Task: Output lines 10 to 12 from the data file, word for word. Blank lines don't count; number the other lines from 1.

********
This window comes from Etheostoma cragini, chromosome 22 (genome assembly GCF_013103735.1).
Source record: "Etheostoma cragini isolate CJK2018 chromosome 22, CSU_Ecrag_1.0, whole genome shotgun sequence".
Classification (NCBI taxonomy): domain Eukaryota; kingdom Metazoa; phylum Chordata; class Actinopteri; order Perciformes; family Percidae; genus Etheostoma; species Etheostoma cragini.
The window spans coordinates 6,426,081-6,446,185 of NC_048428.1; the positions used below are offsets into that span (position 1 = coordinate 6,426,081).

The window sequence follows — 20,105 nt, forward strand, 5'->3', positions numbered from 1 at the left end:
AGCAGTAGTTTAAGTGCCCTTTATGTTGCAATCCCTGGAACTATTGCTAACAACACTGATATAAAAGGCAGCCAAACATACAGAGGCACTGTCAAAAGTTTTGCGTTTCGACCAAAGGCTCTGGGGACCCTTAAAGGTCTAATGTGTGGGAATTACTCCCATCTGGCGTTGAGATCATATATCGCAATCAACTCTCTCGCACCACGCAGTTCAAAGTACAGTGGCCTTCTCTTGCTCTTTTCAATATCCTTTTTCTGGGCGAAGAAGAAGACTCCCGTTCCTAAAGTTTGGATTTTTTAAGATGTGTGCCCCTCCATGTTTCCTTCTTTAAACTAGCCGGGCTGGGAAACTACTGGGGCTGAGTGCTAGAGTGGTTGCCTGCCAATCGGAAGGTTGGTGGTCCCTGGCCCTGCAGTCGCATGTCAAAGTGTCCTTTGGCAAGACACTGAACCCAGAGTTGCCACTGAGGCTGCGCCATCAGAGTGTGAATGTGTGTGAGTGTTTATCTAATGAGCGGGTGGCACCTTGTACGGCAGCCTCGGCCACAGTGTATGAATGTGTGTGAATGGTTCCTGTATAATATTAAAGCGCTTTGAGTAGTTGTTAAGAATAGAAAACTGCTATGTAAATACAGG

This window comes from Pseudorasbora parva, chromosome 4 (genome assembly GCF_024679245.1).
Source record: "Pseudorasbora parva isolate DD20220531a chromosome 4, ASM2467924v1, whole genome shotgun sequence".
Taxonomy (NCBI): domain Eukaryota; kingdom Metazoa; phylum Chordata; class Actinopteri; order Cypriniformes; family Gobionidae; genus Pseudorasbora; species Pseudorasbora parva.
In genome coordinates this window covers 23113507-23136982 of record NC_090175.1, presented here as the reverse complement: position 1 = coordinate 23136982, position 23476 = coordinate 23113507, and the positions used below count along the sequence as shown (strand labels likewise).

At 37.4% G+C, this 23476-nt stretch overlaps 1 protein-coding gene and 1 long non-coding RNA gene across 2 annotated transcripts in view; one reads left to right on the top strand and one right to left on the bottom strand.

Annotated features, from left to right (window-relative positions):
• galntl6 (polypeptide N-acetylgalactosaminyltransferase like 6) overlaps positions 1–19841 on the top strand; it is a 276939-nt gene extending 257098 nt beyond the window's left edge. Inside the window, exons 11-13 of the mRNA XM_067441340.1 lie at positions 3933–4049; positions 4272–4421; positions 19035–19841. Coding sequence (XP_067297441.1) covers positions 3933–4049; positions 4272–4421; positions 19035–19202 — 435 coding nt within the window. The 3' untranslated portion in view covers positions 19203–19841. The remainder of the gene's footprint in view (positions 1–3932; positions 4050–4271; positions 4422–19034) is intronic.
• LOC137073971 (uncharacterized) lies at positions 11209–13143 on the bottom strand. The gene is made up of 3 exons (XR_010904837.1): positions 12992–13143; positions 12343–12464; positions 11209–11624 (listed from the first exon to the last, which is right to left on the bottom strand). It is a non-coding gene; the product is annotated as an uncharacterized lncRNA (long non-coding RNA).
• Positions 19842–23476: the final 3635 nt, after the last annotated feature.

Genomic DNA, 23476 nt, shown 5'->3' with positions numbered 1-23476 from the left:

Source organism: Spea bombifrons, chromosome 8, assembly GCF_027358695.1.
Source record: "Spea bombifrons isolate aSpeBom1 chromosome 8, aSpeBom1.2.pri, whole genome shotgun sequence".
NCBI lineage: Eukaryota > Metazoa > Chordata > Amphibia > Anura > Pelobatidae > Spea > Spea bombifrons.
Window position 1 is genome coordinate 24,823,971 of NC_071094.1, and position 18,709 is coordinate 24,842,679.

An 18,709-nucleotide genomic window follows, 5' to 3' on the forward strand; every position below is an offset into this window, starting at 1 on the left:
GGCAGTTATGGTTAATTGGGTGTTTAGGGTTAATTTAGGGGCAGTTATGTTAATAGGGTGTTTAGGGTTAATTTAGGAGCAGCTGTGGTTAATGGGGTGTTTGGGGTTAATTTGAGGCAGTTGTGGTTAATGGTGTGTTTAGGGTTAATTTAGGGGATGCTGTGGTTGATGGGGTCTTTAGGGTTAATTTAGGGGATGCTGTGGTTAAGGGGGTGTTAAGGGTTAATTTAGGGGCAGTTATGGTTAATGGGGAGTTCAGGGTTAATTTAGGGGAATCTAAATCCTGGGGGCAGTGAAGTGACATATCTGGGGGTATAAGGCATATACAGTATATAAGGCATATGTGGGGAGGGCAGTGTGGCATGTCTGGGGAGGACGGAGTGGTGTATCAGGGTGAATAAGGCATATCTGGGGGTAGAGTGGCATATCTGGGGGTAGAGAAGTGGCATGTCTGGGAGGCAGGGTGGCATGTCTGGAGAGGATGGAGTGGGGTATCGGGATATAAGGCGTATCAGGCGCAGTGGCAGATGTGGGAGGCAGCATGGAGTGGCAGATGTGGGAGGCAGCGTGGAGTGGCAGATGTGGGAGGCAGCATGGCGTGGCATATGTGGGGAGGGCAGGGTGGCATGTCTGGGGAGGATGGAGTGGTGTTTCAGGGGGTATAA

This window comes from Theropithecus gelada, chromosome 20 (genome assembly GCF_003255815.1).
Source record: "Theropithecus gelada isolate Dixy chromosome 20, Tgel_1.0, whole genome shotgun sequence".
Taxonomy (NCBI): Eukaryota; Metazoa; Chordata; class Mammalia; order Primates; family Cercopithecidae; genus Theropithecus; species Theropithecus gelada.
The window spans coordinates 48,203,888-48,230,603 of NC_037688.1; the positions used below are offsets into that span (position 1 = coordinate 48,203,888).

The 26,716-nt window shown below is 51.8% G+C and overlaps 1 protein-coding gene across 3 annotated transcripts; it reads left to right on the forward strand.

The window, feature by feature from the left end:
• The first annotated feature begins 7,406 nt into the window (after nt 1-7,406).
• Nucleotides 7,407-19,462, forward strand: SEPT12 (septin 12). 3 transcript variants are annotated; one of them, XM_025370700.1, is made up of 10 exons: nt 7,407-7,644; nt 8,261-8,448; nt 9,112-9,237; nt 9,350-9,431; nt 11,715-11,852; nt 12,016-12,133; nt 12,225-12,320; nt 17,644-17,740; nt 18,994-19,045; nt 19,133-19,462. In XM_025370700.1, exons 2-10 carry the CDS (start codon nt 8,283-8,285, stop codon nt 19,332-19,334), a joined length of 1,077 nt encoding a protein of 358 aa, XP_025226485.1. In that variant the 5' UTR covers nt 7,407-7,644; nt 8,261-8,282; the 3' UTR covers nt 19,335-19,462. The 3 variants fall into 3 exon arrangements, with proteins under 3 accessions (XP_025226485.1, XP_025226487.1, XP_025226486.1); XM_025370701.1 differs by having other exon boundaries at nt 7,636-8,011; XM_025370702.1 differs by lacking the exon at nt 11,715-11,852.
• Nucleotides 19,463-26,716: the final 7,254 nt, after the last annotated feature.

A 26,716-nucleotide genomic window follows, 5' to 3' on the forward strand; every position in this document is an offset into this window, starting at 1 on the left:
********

In genome coordinates this window covers 23113507-23136982 of record NC_090175.1, presented here as the reverse complement: position 1 = coordinate 23136982, position 23476 = coordinate 23113507, and the positions used below count along the sequence as shown (strand labels likewise).

At 37.4% G+C, this 23476-nt stretch overlaps 1 protein-coding gene and 1 long non-coding RNA gene across 2 annotated transcripts in view; one reads left to right on the top strand and one right to left on the bottom strand.

Annotated features, from left to right (window-relative positions):